Do you already have a lot of pets in your home, and are you going to bring a new dog into the house? Arriving at the new residence. Consider all aspects of the process, including how to keep your dogs quiet throughout the first several months of living together.
Introducing a new dog or puppy to an existing family full of pets is critical, yet often people rush to bring the new dog or puppy into the house without giving it time to settle in. It's a common misconception that all the dogs engaged in a fight would resolve their differences on their own. It's important to keep in mind that a newbie has already had to cope with being pulled away from their normal surroundings, going on an unknown journey, meeting new pets and people, and being exposed to an unexpected setting, not to mention having to deal with the resident dog. A dog's reaction to the seemingly random entry of an unexpected stranger into their house may likewise be unfavorable. In other words, what can we do to make sure that the first meetings go as easily and stress-free as possible for all pets concerned? Having said that, initial impressions do matter.
Before they meet
When it comes to a flawless introduction procedure, each case is unique. It's possible for some individuals to visit the new dog or puppy before they bring them home, while others will have to cope with the dog or puppy arriving from a foreign country at a time that isn't convenient for them.
Ideally, you should start with a few scents. Make sure to bring a cloth that you've rubbed all over your current dog to meet the new woofer before you bring them home. Especially emphasis on the face. Allow the potential pup to smell the cloth before deciding to adopt it. Make sure you use a different towel when you stroke the new puppy, so that you don't transfer the aroma of one dog to another. This cannot be comfortable for a species that relies on their sense of smell to guide them through their environment. When you're done with the cloth, bring it back to your own home and let your own dogs smell it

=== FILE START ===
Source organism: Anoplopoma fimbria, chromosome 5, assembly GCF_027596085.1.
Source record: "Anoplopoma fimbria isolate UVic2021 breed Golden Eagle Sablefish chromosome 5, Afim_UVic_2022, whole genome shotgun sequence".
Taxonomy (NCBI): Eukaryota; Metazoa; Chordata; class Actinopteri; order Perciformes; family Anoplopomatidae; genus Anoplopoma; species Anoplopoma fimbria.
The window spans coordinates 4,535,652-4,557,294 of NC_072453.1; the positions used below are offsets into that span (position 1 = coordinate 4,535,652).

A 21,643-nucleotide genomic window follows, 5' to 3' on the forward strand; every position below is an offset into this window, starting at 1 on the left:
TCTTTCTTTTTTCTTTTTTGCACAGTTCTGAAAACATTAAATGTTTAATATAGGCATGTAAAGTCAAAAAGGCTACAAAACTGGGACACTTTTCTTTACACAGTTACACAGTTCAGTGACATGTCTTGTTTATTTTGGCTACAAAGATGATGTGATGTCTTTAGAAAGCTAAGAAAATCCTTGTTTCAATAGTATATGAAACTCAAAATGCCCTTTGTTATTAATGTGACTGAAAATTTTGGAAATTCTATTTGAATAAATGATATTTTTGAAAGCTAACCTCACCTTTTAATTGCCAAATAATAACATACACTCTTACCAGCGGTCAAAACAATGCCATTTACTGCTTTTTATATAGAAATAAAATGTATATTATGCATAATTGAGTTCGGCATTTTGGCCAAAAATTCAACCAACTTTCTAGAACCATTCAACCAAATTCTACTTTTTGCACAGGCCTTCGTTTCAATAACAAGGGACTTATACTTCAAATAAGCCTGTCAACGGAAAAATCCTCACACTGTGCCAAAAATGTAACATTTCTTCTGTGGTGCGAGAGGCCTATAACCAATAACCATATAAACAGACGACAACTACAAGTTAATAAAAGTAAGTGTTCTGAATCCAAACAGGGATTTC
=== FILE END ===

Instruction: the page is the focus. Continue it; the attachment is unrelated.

Allow plenty of time for the current dogs to become accustomed to the new layout before bringing a new dog home and setting up obstacles like baby gates or pens/room separators.
Briefly describe your pet's breed
Make introductions by type of pet if there are a lot of animals participating. Make sure you introduce each type of pet individually so that you can better regulate the environment and address the specific demands of each animal. Introduce your dogs by size if you have a large number of different breeds and sizes of canines. Smaller breeds may thrill and excite a puppy or tiny breed, while larger dogs may frighten them.
Bringing the new family member into the fold
First, give the new dog a chance to explore the house on their own, without the presence of the other dog. To help the new dog adjust to their new surroundings, you may either put the other dog in the car or ask someone to take them for a walk. In particular, they'll want to find the exits and the water supply, as well as acquaint themselves with the house's smell profile and overall configuration.
Physical introductions should be performed on neutral ground, such as going for a stroll together, in order to avoid any potential conflict. Otherwise, the garden will suffice. The garden usually has more room than the home does. Space is a dog's best buddy if he or she is nervous or uncertain.